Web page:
If you are consistently thinking about your goal, always making the right choices, making progress and GETTING SOMEWHERE, but then occasionally accept a minor setback because enjoying a meal out with your friends is more important to your happiness than reaching your goals 3-4 days earlier – then this should not be a source of guilt.

Circling back to it being OK to accept setbacks…


3 – Body composition takes a long time to alter

You cannot get lean in a week. You just can’t. Not only that, but there are some things often brushed off as ‘excuses’ or ‘a lack of dedication’ that actually do matter, for example:

  • You aren’t a professional and you have a life outside of the gym.
  • You aren’t a robot and you have wants, desires and – dare I say it – flaws
  • You have a job, maybe a family, and all kinds of other things which bring you joy but also stress

And all of this means that the chances of you actually reaching some hypothetical and idealised state whereby you can be ‘perfect’ for months at a time is somewhere around 3 tenths of bugger all.

Realistic, habit-based changes don’t involve perfection, they involve slow and steady, gradual alterations to what you are doing now – swap a croissant for some eggs, swap coke for diet, swap the lift for the stairs. They also involve working with what you have and knowing that, because you’re not a pro, you can and should chill a little. If your child’s birthday cake looks good, dammit – have some of it with them. If your friends invite you out for a drink and you’ve skipped the last few – go!

Balance and enjoyment should be a part of your plan, and if you’re feeling guilty because you are trying to force perfection but life keeps getting in the way, then stop trying to get a square peg in a round hole. Maybe swap that beer with friends for a spirit and diet mixer, and go home after three drinks, skipping the pizza shop as you go – it’s not perfect, but it’ll work, and you’ll enjoy it, too. And if you choose to have a blowout?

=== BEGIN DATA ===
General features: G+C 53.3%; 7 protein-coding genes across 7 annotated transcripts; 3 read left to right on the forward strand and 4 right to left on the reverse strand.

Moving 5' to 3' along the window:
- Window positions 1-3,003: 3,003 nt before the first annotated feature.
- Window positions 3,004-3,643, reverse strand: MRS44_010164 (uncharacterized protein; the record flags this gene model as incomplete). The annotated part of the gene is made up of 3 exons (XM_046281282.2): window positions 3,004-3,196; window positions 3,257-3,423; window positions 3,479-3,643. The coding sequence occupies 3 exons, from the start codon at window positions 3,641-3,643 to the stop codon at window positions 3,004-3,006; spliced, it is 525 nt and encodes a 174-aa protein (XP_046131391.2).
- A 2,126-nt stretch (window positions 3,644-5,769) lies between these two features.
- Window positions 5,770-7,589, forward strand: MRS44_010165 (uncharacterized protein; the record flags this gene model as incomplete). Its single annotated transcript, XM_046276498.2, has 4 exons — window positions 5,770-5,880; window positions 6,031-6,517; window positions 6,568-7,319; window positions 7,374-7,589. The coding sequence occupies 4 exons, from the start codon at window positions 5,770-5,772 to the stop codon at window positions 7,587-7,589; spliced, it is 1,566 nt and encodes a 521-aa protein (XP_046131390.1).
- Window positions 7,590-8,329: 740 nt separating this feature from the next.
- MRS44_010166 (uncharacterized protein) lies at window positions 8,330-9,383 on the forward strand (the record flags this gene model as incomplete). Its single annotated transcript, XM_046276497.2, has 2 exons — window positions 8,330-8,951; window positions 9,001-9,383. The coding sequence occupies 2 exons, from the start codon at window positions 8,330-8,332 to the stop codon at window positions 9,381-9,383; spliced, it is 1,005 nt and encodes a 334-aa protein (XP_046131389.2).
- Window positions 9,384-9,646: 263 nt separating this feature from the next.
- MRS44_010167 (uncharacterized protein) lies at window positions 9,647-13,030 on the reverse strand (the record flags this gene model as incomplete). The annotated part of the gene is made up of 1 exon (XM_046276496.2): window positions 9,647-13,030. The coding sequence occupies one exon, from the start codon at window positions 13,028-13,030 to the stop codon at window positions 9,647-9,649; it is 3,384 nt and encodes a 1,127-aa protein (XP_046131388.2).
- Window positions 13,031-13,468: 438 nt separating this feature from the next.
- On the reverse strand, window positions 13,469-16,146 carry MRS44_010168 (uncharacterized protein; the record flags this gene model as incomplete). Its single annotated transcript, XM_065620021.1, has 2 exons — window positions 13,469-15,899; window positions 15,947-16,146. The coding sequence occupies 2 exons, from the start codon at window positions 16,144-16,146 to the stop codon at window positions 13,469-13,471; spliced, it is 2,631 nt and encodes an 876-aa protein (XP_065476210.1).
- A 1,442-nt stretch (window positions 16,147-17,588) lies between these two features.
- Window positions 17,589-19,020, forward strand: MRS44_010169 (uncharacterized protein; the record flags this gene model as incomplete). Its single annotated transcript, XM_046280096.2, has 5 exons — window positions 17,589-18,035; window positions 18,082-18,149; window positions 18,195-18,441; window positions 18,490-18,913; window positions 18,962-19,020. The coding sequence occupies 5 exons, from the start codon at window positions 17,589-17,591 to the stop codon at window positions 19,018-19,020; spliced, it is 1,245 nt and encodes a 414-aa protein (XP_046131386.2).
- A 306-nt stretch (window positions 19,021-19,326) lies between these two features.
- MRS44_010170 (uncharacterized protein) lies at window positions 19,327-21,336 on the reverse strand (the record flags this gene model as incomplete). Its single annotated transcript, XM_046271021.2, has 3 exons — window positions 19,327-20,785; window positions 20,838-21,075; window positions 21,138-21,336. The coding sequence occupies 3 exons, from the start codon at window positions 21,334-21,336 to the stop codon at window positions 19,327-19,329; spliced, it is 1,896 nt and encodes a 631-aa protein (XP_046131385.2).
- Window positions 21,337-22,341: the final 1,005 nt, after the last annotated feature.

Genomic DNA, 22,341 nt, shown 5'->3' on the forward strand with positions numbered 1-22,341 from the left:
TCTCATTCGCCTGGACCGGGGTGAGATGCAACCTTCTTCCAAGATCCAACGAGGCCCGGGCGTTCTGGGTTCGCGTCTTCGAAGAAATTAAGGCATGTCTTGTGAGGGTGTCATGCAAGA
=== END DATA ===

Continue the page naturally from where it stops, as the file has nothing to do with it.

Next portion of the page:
Well, this is going to take time anyway. Fat loss is about creating sustainable habits, and if it’s not sustainable for you to abstain from a thing you like, don’t try to. You’re an adult, and you are allowed to say “hey, I know that eating/drinking this will slow my fat loss down a little, but I lost 2lbs per week for the last 4 weeks and don’t mind if I maintain or gain a little this week because it’s a special occasion and it’s going to be fun”. Get back on plan the next day, no harm, no foul.

Ultimately if you’re not in the shape you want to be this time next year, it won’t be because of what you did this week. It’ll be because of the sum of the average of your actions between now and then, and so long as that average is leaning towards progress, what do you have to be guilty about?

"All in or all out" Rachael is a vibrant, no-bullshit-talking Scottish nutrition geek and coach helping women to lose weight without giving up their confidence OR their favourite foods.